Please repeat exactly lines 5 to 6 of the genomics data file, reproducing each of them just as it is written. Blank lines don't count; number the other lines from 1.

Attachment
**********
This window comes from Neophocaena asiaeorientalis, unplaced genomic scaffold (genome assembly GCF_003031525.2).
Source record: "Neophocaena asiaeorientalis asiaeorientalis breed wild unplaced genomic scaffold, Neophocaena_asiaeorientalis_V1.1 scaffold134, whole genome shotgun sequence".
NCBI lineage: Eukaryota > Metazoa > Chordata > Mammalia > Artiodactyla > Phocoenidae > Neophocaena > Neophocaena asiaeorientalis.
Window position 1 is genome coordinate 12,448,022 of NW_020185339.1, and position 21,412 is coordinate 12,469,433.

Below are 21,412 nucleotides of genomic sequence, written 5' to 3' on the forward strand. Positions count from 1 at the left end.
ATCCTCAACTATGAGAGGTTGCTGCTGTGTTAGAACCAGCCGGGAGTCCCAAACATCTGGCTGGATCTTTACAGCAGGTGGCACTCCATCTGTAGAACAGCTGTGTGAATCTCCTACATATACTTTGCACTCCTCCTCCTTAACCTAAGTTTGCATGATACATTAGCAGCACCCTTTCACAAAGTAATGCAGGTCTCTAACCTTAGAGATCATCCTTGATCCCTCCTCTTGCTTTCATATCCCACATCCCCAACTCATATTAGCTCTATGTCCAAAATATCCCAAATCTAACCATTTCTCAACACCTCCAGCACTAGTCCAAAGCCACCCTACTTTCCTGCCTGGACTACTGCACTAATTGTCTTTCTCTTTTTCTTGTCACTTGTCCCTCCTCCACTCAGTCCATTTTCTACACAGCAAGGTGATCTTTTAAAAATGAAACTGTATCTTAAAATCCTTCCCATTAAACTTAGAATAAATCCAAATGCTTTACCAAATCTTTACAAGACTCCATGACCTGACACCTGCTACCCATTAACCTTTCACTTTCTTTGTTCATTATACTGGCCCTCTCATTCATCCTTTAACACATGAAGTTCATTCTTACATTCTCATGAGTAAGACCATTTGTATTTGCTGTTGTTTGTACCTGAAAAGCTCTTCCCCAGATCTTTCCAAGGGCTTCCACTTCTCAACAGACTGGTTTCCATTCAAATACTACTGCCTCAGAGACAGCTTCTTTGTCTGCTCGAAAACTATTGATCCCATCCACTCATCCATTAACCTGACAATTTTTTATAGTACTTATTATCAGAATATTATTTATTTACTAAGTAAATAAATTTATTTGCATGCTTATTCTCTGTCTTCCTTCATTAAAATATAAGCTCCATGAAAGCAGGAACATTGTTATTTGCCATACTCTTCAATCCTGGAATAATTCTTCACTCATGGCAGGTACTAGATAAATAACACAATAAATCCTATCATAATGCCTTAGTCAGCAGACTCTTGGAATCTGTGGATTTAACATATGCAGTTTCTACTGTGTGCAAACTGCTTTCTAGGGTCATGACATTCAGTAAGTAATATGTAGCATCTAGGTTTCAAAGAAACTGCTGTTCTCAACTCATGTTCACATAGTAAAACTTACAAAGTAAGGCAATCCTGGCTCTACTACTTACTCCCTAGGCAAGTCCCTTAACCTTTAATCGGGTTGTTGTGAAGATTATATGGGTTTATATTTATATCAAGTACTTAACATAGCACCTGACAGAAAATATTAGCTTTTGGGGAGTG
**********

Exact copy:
Below are 21,412 nucleotides of genomic sequence, written 5' to 3' on the forward strand. Positions count from 1 at the left end.
ATCCTCAACTATGAGAGGTTGCTGCTGTGTTAGAACCAGCCGGGAGTCCCAAACATCTGGCTGGATCTTTACAGCAGGTGGCACTCCATCTGTAGAACAGCTGTGTGAATCTCCTACATATACTTTGCACTCCTCCTCCTTAACCTAAGTTTGCATGATACATTAGCAGCACCCTTTCACAAAGTAATGCAGGTCTCTAACCTTAGAGATCATCCTTGATCCCTCCTCTTGCTTTCATATCCCACATCCCCAACTCATATTAGCTCTATGTCCAAAATATCCCAAATCTAACCATTTCTCAACACCTCCAGCACTAGTCCAAAGCCACCCTACTTTCCTGCCTGGACTACTGCACTAATTGTCTTTCTCTTTTTCTTGTCACTTGTCCCTCCTCCACTCAGTCCATTTTCTACACAGCAAGGTGATCTTTTAAAAATGAAACTGTATCTTAAAATCCTTCCCATTAAACTTAGAATAAATCCAAATGCTTTACCAAATCTTTACAAGACTCCATGACCTGACACCTGCTACCCATTAACCTTTCACTTTCTTTGTTCATTATACTGGCCCTCTCATTCATCCTTTAACACATGAAGTTCATTCTTACATTCTCATGAGTAAGACCATTTGTATTTGCTGTTGTTTGTACCTGAAAAGCTCTTCCCCAGATCTTTCCAAGGGCTTCCACTTCTCAACAGACTGGTTTCCATTCAAATACTACTGCCTCAGAGACAGCTTCTTTGTCTGCTCGAAAACTATTGATCCCATCCACTCATCCATTAACCTGACAATTTTTTATAGTACTTATTATCAGAATATTATTTATTTACTAAGTAAATAAATTTATTTGCATGCTTATTCTCTGTCTTCCTTCATTAAAATATAAGCTCCATGAAAGCAGGAACATTGTTATTTGCCATACTCTTCAATCCTGGAATAATTCTTCACTCATGGCAGGTACTAGATAAATAACACAATAAATCCTATCATAATGCCTTAGTCAGCAGACTCTTGGAATCTGTGGATTTAACATATGCAGTTTCTACTGTGTGCAAACTGCTTTCTAGGGTCATGACATTCAGTAAGTAATATGTAGCATCTAGGTTTCAAAGAAACTGCTGTTCTCAACTCATGTTCACATAGTAAAACTTACAAAGTAAGGCAATCCTGGCTCTACTACTTACTCCCTAGGCAAGTCCCTTAACCTTTAATCGGGTTGTTGTGAAGATTATATGGGTTTATATTTATATCAAGTACTTAACATAGCACCTGACAGAAAATATTAGCTTTTGGGGAGTG